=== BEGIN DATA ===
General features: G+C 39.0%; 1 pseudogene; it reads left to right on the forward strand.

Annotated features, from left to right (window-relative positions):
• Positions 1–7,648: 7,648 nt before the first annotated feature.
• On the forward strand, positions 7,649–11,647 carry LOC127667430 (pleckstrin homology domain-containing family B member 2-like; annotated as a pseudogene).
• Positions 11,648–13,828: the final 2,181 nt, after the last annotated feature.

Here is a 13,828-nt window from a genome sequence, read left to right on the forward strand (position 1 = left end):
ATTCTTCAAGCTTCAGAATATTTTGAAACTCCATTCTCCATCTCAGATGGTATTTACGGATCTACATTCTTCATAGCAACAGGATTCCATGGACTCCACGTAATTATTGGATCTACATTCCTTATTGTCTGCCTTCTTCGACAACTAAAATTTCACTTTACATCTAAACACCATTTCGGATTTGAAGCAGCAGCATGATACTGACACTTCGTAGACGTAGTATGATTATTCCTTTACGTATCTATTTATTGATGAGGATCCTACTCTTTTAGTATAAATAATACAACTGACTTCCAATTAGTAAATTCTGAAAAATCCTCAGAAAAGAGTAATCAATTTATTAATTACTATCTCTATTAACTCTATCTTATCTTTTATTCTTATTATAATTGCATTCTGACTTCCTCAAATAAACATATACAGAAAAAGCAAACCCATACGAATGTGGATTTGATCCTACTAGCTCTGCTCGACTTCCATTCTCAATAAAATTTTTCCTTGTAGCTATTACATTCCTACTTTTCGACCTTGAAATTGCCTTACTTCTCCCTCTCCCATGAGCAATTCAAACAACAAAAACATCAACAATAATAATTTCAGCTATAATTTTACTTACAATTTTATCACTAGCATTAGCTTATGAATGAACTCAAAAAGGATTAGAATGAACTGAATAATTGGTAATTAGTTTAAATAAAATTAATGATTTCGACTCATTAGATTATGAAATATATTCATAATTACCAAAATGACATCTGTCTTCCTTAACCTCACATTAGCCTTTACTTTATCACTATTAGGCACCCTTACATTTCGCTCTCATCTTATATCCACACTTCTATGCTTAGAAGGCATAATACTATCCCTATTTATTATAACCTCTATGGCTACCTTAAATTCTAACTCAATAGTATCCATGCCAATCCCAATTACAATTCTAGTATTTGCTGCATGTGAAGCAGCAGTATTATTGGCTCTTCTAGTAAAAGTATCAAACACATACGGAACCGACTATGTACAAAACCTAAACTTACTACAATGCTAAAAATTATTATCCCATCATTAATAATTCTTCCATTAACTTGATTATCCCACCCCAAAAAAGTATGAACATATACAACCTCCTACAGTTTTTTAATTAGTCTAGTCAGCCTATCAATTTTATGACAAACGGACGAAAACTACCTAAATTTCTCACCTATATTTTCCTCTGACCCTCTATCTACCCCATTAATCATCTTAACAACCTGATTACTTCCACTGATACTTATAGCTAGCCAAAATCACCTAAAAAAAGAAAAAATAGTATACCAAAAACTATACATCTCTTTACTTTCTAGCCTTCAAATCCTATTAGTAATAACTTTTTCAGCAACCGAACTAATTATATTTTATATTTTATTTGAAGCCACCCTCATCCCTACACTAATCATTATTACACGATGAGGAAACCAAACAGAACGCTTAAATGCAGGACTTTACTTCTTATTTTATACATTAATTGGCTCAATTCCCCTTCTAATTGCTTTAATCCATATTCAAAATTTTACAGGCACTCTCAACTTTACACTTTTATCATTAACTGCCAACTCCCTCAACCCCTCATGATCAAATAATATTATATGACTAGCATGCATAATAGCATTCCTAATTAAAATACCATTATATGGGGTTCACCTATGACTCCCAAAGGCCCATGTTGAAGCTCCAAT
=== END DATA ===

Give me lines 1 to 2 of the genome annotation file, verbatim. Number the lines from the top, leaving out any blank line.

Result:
General features: G+C 39.0%; 1 pseudogene; it reads left to right on the forward strand.

Annotated features, from left to right (window-relative positions):